by sabri ( 584428 ) on Monday September 23, 2013 @05:34PM (#44928363)

            You seem to think all aircraft fly above 30,000 feet. GA fliers spend a great deal of tine between 1,000 and 10,000 AGL. These fliers generally are flying under VFR (visual flight rules) where they are expected to see and avoid other aircraft visually.

            You are right. However, a lot of airspace requires, and a lot of airplanes have, transponders. With the roll-out of ADS-B, all aircraft will be visible in the future.

            When I fly GA, I have a little device called a PCAS in my cockpit. It passively monitors the transponders from other aircraft and will alert me if someone is nearby. This is a very light weight piece of technology, about the size of my cellphone. Easy to use in a drone...

            • by Dunbal ( 464142 ) *

              You are assuming that every other pilot is as responsible as you, and setting his transponder properly. What about a drone pilot who, due to budget cuts, doesn't even know what a transponder is except for another line in a checklist, and doesn't really care because it's not like HE is sitting in the aircraft. Worst that can happen to him is he gets fired, right? Didn't want that stupid $12/hr job anyway...

              No, I think relying on "transponders" is a bad, bad idea. Either drones get their own airspace/altitu

              • by sabri ( 584428 )

                What about a drone pilot who doesn't even know what a transponder is

                Well... They should not be piloting an aircraft anyway. I agree with you that relying on transponders is a bad idea, but the main point of my argument was to counter the thought that "detection equipment" would be too bulky or expensive. I was trying to point out that for a few hundred dollars and less than 12oz of weight, one can have a relatively reliable detection mechanism.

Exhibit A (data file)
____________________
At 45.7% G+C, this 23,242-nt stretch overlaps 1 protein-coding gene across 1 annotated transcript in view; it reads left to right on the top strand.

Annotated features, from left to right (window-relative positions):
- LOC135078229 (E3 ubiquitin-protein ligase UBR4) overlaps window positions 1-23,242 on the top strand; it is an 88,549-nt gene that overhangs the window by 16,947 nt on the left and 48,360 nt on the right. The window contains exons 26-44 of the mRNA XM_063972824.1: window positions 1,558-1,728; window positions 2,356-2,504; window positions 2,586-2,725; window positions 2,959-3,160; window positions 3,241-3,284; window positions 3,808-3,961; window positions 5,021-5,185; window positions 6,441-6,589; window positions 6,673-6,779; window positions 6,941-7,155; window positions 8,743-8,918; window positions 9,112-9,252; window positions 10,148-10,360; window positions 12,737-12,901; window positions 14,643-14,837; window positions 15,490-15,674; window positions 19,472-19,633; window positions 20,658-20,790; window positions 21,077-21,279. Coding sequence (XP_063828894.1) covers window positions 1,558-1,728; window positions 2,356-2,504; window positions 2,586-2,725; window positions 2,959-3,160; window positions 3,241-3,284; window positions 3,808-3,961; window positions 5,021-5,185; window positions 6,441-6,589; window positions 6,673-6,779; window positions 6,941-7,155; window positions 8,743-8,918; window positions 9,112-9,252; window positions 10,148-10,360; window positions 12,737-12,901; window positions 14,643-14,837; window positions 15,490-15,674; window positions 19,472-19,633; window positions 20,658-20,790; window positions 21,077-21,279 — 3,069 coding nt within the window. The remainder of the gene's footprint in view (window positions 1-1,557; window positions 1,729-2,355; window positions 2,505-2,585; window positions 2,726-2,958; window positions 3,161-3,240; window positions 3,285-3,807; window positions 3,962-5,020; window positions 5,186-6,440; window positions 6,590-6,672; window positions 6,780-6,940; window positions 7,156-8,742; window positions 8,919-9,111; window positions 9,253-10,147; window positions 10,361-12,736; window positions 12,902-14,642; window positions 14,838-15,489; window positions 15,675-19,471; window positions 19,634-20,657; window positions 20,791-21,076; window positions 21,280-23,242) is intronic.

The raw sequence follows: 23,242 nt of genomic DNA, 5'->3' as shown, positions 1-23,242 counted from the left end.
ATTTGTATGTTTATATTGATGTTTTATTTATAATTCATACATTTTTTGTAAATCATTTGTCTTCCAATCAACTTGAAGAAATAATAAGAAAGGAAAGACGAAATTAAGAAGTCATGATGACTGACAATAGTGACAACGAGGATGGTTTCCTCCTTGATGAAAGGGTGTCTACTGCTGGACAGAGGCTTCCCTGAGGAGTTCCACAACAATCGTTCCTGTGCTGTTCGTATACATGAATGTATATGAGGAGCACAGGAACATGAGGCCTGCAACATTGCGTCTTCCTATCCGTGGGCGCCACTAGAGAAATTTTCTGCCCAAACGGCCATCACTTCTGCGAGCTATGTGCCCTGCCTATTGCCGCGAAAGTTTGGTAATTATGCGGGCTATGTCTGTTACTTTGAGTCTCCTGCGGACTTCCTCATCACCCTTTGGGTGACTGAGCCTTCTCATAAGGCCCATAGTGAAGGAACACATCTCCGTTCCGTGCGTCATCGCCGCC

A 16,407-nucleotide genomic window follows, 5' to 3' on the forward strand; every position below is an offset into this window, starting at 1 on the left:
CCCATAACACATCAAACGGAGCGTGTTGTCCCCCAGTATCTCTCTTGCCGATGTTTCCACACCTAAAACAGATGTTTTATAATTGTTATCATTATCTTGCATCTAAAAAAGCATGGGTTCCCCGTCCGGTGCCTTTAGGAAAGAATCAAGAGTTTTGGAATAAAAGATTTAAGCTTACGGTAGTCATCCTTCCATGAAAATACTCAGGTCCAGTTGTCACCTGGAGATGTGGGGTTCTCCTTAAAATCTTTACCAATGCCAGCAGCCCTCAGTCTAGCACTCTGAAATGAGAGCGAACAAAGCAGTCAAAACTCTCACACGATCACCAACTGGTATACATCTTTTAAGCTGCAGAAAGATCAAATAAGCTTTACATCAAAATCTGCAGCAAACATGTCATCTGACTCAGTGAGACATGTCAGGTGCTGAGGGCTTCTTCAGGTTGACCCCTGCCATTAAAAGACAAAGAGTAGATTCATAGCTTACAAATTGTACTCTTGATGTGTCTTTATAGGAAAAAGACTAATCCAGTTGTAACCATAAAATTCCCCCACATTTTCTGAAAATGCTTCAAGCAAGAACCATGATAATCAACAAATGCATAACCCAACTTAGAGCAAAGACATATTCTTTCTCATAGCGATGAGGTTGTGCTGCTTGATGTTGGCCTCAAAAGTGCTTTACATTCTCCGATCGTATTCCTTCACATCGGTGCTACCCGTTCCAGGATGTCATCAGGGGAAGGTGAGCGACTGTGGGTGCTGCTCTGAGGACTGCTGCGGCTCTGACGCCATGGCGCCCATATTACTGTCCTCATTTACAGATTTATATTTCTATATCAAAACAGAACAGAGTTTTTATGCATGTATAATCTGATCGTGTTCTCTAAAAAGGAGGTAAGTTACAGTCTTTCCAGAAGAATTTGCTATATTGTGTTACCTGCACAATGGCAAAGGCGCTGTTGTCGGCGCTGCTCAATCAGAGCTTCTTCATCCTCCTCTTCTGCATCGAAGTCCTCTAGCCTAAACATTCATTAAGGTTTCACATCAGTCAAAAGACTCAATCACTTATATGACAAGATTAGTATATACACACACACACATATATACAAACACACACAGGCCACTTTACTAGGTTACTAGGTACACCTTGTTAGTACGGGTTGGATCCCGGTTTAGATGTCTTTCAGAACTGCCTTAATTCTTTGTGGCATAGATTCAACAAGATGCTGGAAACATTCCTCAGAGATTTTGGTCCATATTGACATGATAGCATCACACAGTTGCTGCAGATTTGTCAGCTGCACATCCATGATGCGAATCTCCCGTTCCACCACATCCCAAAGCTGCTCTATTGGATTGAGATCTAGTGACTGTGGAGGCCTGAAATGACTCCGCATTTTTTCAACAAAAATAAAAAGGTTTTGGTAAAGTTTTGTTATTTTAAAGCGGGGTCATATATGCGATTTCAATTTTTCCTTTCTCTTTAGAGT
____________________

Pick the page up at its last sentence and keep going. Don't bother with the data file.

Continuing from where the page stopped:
In the real world, I do realize that my PCAS has limits. It doesn't protect me against aircraft without a transponder, and I've s

              • The drone pilot doesn't have a choice, his transponder is hard wired on when the aircraft is powered. After 9/11 turning off transponders is not so much an option anymore. All so, even in IFR flight, you ARE STILL RESPONSIBLE FOR FOLLOWING VFR RULES TO THE BEST OF YOUR ABILITY GIVEN VISIBILITY.

                You'll still fail your IFR check ride if its 0 visibility and you keep your head down on the dash the entire time you're flying.

                • by sabri ( 584428 )

                  You'll still fail your IFR check ride if its 0 visibility and you keep your head down on the dash the entire time you're flying.

                  As someone currently training towards an IFR rating, thanks for that tip :-)

            • Hmmm. Been awhile since I have been flying. Did not know about the PCAS. Nice.
          • I didn't think anything, I was asking a question; that's what the squiggly thing at the end of the sentence signifies.
      • directional radar is possible. Likewise, with the detectors in place, it might be able to make use of other's radar signals to see crafts. Personally, I think that a fleet of drones that communicate would make good sense.
    • by gl4ss ( 559668 )

      it's friggin expensive.

      might be doable for something like global hawk(which already uses radar for ground surveillance and no doubt can avoid other planes with data from awacs).

      but global hawk is friggin 130millin+ per unit.

      • it's friggin expensive.

        might be doable for something like global hawk(which already uses radar for ground surveillance and no doubt can avoid other planes with data from awacs).

        but global hawk is friggin 130millin+ per unit.

        A piece of string is friggin long...

        There are radars in virtually all price ranges. There are cars with radar. I'm sure they can design a unit that makes sense for a drone.

    • Re:A radar? (Score:5, Interesting)

      by icebike ( 68054 ) on Monday September 23, 2013 @04:50PM (#44927917)

      It is that easy? and a good script to read the output

      I can't see a single reason for the Air Force to be flying stealth drones in US airspace.
      So putting radars on them makes sense.

      For combat use, having an active radar can be come a liability, especially if you are on stealth air-to-ground missions.
      For future air-to-air combat use, you probably need the radar anyway.

      Customs and Boarder Patrol drones were equipped with GA-ASI's Lynx synthetic aperture radar, but that is almost certainly
      designed for ground observation, and not aircraft avoidance.

      The weight and size penalty can't be the only thing the Air Force is worried about. They must be resisting reliance on radars
      mostly from the stealth perspective. Why would they need their drones to be stealthy over US territory?